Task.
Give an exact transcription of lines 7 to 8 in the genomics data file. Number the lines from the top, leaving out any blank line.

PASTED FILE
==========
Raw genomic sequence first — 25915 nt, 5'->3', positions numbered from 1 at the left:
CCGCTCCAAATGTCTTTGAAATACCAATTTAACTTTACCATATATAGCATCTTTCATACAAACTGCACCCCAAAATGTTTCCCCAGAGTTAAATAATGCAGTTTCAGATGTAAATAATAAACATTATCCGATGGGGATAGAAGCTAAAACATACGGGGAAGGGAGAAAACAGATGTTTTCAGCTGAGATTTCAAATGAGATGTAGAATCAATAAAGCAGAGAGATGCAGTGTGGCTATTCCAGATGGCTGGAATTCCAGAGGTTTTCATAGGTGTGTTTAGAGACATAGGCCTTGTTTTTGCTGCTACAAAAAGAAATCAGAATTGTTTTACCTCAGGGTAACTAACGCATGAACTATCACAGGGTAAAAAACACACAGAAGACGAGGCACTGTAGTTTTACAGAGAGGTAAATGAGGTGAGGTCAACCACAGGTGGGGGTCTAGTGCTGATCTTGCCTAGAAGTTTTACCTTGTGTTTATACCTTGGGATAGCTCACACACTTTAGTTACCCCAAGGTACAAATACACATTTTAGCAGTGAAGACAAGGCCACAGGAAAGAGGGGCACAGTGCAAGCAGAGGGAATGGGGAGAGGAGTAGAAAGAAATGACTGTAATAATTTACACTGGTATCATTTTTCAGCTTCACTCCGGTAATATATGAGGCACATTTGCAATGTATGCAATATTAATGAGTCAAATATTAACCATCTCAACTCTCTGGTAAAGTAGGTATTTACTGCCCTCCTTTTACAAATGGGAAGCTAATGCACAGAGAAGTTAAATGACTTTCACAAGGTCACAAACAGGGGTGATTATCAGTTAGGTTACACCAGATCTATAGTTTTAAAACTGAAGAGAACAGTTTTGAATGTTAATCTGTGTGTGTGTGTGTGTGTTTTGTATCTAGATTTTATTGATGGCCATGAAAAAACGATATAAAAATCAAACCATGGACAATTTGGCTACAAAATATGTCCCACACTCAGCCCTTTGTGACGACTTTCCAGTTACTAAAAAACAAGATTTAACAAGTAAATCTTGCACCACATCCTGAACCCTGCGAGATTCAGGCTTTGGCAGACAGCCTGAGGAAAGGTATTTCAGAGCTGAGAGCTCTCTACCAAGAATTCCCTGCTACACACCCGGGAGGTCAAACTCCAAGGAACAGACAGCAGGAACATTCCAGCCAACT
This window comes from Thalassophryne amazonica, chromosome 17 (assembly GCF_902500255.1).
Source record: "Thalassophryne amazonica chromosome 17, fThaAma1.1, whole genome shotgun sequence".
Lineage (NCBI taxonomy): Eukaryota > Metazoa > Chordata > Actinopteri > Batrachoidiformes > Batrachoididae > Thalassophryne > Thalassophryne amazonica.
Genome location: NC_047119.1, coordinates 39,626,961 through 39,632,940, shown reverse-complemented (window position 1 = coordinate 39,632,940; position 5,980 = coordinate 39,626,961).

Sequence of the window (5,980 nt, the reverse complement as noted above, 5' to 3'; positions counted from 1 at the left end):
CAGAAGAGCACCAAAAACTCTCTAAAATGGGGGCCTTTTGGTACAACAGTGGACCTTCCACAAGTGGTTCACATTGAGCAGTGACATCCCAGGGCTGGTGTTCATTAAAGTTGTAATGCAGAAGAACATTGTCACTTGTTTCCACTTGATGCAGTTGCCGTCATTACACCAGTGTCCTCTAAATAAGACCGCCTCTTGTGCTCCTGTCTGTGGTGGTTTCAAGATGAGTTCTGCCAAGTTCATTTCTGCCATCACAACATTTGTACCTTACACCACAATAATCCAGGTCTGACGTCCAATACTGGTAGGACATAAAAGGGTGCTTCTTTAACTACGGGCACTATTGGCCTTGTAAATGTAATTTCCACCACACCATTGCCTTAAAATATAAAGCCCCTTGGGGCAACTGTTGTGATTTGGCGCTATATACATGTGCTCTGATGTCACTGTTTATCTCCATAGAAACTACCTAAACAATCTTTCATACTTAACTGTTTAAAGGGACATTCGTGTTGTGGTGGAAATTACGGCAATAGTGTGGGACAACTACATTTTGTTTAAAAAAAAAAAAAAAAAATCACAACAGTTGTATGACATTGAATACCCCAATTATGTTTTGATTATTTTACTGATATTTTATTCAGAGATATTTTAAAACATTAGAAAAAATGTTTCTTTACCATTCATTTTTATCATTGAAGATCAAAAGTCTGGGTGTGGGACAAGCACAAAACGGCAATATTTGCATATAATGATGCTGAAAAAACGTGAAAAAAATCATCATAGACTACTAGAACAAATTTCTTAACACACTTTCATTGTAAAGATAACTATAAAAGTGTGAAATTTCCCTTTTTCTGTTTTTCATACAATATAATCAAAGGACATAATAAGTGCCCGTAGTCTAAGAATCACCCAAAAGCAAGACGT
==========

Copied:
Sequence of the window (5,980 nt, the reverse complement as noted above, 5' to 3'; positions counted from 1 at the left end):
CAGAAGAGCACCAAAAACTCTCTAAAATGGGGGCCTTTTGGTACAACAGTGGACCTTCCACAAGTGGTTCACATTGAGCAGTGACATCCCAGGGCTGGTGTTCATTAAAGTTGTAATGCAGAAGAACATTGTCACTTGTTTCCACTTGATGCAGTTGCCGTCATTACACCAGTGTCCTCTAAATAAGACCGCCTCTTGTGCTCCTGTCTGTGGTGGTTTCAAGATGAGTTCTGCCAAGTTCATTTCTGCCATCACAACATTTGTACCTTACACCACAATAATCCAGGTCTGACGTCCAATACTGGTAGGACATAAAAGGGTGCTTCTTTAACTACGGGCACTATTGGCCTTGTAAATGTAATTTCCACCACACCATTGCCTTAAAATATAAAGCCCCTTGGGGCAACTGTTGTGATTTGGCGCTATATACATGTGCTCTGATGTCACTGTTTATCTCCATAGAAACTACCTAAACAATCTTTCATACTTAACTGTTTAAAGGGACATTCGTGTTGTGGTGGAAATTACGGCAATAGTGTGGGACAACTACATTTTGTTTAAAAAAAAAAAAAAAAAATCACAACAGTTGTATGACATTGAATACCCCAATTATGTTTTGATTATTTTACTGATATTTTATTCAGAGATATTTTAAAACATTAGAAAAAATGTTTCTTTACCATTCATTTTTATCATTGAAGATCAAAAGTCTGGGTGTGGGACAAGCACAAAACGGCAATATTTGCATATAATGATGCTGAAAAAACGTGAAAAAAATCATCATAGACTACTAGAACAAATTTCTTAACACACTTTCATTGTAAAGATAACTATAAAAGTGTGAAATTTCCCTTTTTCTGTTTTTCATACAATATAATCAAAGGACATAATAAGTGCCCGTAGTCTAAGAATCACCCAAAAGCAAGACGT